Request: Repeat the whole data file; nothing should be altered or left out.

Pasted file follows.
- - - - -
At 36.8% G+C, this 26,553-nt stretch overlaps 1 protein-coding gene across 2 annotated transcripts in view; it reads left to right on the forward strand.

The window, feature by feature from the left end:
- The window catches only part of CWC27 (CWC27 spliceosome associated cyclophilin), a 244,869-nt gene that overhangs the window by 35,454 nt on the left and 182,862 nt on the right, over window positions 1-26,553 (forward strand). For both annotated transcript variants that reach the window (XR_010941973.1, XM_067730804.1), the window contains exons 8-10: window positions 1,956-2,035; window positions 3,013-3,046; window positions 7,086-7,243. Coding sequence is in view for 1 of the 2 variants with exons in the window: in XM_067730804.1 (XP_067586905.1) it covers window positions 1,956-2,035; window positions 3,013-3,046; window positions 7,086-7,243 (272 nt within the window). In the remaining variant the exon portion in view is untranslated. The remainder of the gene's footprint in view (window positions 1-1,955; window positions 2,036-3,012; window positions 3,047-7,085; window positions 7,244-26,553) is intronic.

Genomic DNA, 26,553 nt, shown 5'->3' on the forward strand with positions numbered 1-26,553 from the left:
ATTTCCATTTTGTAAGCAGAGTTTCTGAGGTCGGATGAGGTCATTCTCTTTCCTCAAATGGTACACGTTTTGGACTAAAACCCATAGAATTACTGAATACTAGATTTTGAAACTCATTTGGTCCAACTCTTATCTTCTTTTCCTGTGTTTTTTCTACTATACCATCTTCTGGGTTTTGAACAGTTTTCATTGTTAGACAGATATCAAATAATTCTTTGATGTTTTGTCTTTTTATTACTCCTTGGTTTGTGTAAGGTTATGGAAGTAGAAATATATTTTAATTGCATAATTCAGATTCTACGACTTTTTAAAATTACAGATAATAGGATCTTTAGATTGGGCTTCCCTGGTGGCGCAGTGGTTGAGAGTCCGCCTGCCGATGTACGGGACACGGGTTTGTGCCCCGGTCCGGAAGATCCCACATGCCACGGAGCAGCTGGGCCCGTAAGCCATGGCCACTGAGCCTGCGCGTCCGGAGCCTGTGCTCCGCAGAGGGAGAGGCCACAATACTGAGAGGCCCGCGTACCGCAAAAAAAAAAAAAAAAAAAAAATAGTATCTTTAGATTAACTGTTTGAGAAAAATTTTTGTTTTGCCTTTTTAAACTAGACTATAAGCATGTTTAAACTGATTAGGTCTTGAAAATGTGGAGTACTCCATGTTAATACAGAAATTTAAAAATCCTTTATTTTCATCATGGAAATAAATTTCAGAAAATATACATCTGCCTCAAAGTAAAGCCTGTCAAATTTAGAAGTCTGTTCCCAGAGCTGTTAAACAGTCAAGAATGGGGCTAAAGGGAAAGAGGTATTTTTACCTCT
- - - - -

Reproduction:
At 36.8% G+C, this 26,553-nt stretch overlaps 1 protein-coding gene across 2 annotated transcripts in view; it reads left to right on the forward strand.

The window, feature by feature from the left end:
- The window catches only part of CWC27 (CWC27 spliceosome associated cyclophilin), a 244,869-nt gene that overhangs the window by 35,454 nt on the left and 182,862 nt on the right, over window positions 1-26,553 (forward strand). For both annotated transcript variants that reach the window (XR_010941973.1, XM_067730804.1), the window contains exons 8-10: window positions 1,956-2,035; window positions 3,013-3,046; window positions 7,086-7,243. Coding sequence is in view for 1 of the 2 variants with exons in the window: in XM_067730804.1 (XP_067586905.1) it covers window positions 1,956-2,035; window positions 3,013-3,046; window positions 7,086-7,243 (272 nt within the window). In the remaining variant the exon portion in view is untranslated. The remainder of the gene's footprint in view (window positions 1-1,955; window positions 2,036-3,012; window positions 3,047-7,085; window positions 7,244-26,553) is intronic.

Genomic DNA, 26,553 nt, shown 5'->3' on the forward strand with positions numbered 1-26,553 from the left:
ATTTCCATTTTGTAAGCAGAGTTTCTGAGGTCGGATGAGGTCATTCTCTTTCCTCAAATGGTACACGTTTTGGACTAAAACCCATAGAATTACTGAATACTAGATTTTGAAACTCATTTGGTCCAACTCTTATCTTCTTTTCCTGTGTTTTTTCTACTATACCATCTTCTGGGTTTTGAACAGTTTTCATTGTTAGACAGATATCAAATAATTCTTTGATGTTTTGTCTTTTTATTACTCCTTGGTTTGTGTAAGGTTATGGAAGTAGAAATATATTTTAATTGCATAATTCAGATTCTACGACTTTTTAAAATTACAGATAATAGGATCTTTAGATTGGGCTTCCCTGGTGGCGCAGTGGTTGAGAGTCCGCCTGCCGATGTACGGGACACGGGTTTGTGCCCCGGTCCGGAAGATCCCACATGCCACGGAGCAGCTGGGCCCGTAAGCCATGGCCACTGAGCCTGCGCGTCCGGAGCCTGTGCTCCGCAGAGGGAGAGGCCACAATACTGAGAGGCCCGCGTACCGCAAAAAAAAAAAAAAAAAAAAAATAGTATCTTTAGATTAACTGTTTGAGAAAAATTTTTGTTTTGCCTTTTTAAACTAGACTATAAGCATGTTTAAACTGATTAGGTCTTGAAAATGTGGAGTACTCCATGTTAATACAGAAATTTAAAAATCCTTTATTTTCATCATGGAAATAAATTTCAGAAAATATACATCTGCCTCAAAGTAAAGCCTGTCAAATTTAGAAGTCTGTTCCCAGAGCTGTTAAACAGTCAAGAATGGGGCTAAAGGGAAAGAGGTATTTTTACCTCT